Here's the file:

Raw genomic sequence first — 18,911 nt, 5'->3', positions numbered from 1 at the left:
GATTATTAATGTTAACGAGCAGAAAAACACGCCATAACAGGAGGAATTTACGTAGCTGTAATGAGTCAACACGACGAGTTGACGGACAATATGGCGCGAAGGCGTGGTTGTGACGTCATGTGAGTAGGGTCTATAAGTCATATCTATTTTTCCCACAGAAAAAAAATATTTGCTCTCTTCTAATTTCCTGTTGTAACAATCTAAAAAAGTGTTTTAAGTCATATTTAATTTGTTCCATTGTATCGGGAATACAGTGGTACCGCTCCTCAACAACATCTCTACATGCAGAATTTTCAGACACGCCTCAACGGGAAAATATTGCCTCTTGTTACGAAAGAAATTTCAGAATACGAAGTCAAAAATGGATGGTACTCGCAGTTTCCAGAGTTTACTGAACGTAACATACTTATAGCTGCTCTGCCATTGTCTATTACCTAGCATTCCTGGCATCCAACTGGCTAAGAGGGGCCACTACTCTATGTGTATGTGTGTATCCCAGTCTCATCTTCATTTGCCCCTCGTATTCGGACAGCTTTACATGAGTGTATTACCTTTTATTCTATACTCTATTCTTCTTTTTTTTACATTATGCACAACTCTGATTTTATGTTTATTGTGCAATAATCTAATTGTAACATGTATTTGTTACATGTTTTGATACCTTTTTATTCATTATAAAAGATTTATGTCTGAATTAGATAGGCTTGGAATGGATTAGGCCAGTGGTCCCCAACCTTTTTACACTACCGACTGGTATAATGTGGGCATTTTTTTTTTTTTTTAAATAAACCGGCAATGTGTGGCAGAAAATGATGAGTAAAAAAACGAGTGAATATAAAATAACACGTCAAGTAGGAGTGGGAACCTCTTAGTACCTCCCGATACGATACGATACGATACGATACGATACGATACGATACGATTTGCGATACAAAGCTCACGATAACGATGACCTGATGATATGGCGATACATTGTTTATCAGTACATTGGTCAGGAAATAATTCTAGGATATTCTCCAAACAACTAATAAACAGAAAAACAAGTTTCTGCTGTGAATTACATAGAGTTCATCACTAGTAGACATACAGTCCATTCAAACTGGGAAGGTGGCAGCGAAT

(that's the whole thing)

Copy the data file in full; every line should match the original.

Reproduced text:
Raw genomic sequence first — 18,911 nt, 5'->3', positions numbered from 1 at the left:
GATTATTAATGTTAACGAGCAGAAAAACACGCCATAACAGGAGGAATTTACGTAGCTGTAATGAGTCAACACGACGAGTTGACGGACAATATGGCGCGAAGGCGTGGTTGTGACGTCATGTGAGTAGGGTCTATAAGTCATATCTATTTTTCCCACAGAAAAAAAATATTTGCTCTCTTCTAATTTCCTGTTGTAACAATCTAAAAAAGTGTTTTAAGTCATATTTAATTTGTTCCATTGTATCGGGAATACAGTGGTACCGCTCCTCAACAACATCTCTACATGCAGAATTTTCAGACACGCCTCAACGGGAAAATATTGCCTCTTGTTACGAAAGAAATTTCAGAATACGAAGTCAAAAATGGATGGTACTCGCAGTTTCCAGAGTTTACTGAACGTAACATACTTATAGCTGCTCTGCCATTGTCTATTACCTAGCATTCCTGGCATCCAACTGGCTAAGAGGGGCCACTACTCTATGTGTATGTGTGTATCCCAGTCTCATCTTCATTTGCCCCTCGTATTCGGACAGCTTTACATGAGTGTATTACCTTTTATTCTATACTCTATTCTTCTTTTTTTTACATTATGCACAACTCTGATTTTATGTTTATTGTGCAATAATCTAATTGTAACATGTATTTGTTACATGTTTTGATACCTTTTTATTCATTATAAAAGATTTATGTCTGAATTAGATAGGCTTGGAATGGATTAGGCCAGTGGTCCCCAACCTTTTTACACTACCGACTGGTATAATGTGGGCATTTTTTTTTTTTTTTAAATAAACCGGCAATGTGTGGCAGAAAATGATGAGTAAAAAAACGAGTGAATATAAAATAACACGTCAAGTAGGAGTGGGAACCTCTTAGTACCTCCCGATACGATACGATACGATACGATACGATACGATACGATACGATTTGCGATACAAAGCTCACGATAACGATGACCTGATGATATGGCGATACATTGTTTATCAGTACATTGGTCAGGAAATAATTCTAGGATATTCTCCAAACAACTAATAAACAGAAAAACAAGTTTCTGCTGTGAATTACATAGAGTTCATCACTAGTAGACATACAGTCCATTCAAACTGGGAAGGTGGCAGCGAAT